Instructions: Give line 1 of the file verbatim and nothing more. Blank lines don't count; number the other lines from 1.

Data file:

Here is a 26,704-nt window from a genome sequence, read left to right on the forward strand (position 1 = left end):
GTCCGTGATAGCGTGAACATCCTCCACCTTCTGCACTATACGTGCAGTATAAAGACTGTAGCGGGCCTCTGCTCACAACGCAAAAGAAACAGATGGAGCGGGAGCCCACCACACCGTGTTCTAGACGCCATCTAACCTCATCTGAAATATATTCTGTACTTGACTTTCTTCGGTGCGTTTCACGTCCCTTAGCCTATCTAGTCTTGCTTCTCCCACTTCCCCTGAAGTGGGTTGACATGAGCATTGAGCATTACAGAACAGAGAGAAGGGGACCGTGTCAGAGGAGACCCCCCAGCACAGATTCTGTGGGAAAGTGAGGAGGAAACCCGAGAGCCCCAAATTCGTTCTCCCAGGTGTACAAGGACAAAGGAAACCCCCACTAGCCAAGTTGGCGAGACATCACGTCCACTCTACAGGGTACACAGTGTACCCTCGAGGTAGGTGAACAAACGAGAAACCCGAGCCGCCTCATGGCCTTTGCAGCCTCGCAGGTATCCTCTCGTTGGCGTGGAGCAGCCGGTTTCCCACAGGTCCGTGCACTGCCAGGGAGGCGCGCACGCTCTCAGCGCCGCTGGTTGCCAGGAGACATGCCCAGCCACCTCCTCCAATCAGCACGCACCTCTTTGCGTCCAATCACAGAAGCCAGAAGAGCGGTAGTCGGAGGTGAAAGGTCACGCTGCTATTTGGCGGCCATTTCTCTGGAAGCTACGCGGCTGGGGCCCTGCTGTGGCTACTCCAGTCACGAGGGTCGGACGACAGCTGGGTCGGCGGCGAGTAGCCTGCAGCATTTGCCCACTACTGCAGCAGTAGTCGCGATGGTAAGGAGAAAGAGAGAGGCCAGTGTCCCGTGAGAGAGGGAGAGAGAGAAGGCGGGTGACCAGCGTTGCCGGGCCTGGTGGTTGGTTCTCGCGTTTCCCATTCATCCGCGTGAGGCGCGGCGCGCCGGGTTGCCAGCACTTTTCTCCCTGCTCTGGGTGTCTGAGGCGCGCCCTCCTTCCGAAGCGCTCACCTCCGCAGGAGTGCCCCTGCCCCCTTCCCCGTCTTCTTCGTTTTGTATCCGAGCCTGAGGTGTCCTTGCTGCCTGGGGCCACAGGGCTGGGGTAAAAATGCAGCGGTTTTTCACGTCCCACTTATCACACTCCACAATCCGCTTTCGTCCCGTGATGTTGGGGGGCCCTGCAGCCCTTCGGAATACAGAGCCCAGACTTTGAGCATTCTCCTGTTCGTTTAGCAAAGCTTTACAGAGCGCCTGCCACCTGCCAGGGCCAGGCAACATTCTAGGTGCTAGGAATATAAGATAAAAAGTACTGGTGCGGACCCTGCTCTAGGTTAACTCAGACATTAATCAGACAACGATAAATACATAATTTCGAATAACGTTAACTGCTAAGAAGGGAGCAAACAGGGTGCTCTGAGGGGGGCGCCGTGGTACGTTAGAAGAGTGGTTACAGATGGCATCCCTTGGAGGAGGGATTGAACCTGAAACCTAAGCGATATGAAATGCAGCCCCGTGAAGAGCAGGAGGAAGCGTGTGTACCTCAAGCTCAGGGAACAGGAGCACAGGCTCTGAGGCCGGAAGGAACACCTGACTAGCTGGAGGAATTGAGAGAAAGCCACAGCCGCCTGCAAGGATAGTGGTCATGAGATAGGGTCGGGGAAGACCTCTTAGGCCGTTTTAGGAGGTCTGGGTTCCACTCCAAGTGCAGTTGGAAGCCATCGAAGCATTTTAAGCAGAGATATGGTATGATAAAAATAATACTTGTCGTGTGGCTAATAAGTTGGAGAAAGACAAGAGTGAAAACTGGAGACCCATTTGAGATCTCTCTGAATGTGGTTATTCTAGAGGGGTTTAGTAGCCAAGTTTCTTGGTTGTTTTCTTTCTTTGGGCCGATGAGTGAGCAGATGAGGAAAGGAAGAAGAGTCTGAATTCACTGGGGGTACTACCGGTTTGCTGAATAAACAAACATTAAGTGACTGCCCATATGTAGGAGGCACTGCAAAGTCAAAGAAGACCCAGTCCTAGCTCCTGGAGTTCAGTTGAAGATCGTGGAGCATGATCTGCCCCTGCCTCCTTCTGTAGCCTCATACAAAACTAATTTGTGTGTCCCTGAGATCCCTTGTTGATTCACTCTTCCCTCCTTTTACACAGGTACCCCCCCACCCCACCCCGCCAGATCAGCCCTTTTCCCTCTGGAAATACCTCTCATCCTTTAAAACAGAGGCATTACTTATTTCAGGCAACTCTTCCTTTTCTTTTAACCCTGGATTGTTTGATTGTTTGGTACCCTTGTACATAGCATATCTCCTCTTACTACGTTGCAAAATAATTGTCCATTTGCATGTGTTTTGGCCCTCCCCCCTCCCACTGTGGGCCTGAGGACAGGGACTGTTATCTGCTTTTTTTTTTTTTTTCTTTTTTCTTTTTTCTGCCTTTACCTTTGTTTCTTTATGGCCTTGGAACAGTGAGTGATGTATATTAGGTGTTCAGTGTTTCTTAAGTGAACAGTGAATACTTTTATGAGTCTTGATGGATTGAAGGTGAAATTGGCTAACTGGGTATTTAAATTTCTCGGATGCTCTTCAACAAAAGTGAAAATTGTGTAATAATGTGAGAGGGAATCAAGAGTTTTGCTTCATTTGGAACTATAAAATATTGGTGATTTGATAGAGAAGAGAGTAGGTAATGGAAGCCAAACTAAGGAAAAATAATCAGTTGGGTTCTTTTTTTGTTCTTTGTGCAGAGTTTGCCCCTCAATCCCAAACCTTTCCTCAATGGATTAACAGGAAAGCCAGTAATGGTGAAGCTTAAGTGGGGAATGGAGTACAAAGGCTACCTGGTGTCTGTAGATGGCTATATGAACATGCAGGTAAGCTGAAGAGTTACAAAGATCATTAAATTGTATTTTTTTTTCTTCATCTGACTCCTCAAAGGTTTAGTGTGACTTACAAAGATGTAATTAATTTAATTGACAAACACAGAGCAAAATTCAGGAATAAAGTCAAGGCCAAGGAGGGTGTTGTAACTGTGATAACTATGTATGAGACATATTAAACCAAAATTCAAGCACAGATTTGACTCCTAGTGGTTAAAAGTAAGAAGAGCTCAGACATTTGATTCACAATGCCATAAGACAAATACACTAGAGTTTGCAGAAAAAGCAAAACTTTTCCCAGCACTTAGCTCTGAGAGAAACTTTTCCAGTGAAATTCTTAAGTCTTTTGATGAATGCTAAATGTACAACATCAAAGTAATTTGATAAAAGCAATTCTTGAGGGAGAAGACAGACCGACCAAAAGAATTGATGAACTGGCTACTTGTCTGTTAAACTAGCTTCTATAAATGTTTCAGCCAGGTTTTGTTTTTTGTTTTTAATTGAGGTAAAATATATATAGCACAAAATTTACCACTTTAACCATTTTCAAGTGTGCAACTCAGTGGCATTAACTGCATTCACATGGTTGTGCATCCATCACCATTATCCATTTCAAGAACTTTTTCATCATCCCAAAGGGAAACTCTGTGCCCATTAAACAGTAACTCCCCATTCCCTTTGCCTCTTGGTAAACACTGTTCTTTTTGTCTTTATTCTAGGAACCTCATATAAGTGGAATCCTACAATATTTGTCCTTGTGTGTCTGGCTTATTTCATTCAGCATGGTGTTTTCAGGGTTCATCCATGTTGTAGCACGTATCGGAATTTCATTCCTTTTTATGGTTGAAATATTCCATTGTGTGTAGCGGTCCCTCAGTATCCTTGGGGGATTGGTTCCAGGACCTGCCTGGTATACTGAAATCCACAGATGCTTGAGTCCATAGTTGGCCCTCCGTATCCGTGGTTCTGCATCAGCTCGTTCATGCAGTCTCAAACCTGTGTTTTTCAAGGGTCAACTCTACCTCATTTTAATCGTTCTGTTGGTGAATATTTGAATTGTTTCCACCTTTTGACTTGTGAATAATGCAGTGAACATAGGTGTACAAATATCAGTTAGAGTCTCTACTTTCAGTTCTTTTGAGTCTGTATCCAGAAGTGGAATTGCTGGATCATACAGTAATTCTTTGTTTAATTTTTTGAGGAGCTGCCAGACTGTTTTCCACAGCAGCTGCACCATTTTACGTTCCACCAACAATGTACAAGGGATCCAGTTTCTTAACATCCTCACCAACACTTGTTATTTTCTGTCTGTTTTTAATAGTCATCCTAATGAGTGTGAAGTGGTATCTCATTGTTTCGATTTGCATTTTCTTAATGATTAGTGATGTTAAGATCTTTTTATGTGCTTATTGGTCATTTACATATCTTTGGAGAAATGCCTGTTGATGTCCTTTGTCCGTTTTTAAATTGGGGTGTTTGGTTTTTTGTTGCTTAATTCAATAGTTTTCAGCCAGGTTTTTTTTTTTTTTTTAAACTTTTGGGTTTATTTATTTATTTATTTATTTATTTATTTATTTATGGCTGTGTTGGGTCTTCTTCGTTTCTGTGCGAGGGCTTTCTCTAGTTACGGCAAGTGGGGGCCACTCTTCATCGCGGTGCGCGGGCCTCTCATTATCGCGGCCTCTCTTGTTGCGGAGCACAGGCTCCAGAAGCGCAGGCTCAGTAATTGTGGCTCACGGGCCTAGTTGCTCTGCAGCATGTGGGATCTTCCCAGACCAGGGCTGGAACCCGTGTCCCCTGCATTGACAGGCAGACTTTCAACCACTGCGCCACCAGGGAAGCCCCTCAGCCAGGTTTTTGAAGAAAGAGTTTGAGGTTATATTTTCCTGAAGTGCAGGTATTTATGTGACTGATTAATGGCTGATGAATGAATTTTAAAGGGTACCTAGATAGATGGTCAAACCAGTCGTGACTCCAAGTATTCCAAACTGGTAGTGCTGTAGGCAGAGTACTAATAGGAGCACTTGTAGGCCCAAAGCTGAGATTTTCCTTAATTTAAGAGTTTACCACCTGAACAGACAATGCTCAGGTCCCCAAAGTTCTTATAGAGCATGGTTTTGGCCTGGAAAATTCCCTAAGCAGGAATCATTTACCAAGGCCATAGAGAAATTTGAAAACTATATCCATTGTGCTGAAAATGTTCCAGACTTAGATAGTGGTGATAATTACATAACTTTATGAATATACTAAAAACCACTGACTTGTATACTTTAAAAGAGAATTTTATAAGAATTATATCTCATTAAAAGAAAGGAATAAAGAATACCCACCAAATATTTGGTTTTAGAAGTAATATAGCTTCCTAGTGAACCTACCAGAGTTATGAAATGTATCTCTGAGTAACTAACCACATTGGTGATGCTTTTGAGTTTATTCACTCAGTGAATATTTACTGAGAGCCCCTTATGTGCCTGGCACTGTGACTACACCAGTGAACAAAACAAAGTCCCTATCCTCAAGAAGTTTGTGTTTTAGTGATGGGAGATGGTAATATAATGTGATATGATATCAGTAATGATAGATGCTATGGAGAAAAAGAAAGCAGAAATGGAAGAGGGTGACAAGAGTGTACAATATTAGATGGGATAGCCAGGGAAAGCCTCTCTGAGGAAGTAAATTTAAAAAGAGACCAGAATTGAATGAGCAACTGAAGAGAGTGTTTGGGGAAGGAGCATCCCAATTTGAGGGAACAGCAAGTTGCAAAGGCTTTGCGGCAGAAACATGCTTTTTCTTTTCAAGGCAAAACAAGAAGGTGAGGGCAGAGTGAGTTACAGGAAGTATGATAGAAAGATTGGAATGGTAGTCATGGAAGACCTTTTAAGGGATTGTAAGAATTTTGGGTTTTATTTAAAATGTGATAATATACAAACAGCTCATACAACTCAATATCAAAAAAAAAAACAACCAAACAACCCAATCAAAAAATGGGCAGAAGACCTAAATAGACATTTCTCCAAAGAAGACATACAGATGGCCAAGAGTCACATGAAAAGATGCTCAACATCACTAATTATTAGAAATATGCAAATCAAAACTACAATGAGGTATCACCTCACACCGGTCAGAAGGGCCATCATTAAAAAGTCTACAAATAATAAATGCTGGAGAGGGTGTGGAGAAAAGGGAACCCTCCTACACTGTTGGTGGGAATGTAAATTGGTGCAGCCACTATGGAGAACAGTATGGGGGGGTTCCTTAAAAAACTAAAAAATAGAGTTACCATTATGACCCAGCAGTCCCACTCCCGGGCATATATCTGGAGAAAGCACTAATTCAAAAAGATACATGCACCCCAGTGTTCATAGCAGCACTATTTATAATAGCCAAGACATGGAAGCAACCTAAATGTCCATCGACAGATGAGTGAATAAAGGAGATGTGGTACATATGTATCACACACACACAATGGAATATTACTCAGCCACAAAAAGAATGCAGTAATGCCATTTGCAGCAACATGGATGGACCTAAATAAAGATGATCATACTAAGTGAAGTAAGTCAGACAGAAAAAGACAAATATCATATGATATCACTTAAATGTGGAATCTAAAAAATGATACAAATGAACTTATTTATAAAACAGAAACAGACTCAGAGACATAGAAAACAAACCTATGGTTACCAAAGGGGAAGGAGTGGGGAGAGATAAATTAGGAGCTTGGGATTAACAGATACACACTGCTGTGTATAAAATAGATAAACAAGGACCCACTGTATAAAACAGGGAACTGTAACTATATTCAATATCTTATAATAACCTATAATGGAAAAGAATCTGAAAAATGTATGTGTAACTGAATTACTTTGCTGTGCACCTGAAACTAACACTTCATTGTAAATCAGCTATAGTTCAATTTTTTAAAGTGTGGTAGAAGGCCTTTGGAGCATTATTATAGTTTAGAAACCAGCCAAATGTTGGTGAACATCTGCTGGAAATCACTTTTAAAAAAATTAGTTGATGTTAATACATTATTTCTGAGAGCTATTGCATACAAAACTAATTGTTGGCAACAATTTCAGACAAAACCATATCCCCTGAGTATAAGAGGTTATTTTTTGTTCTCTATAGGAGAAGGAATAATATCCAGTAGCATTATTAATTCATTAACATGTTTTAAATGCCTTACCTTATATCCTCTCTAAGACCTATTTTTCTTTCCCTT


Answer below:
Here is a 26,704-nt window from a genome sequence, read left to right on the forward strand (position 1 = left end):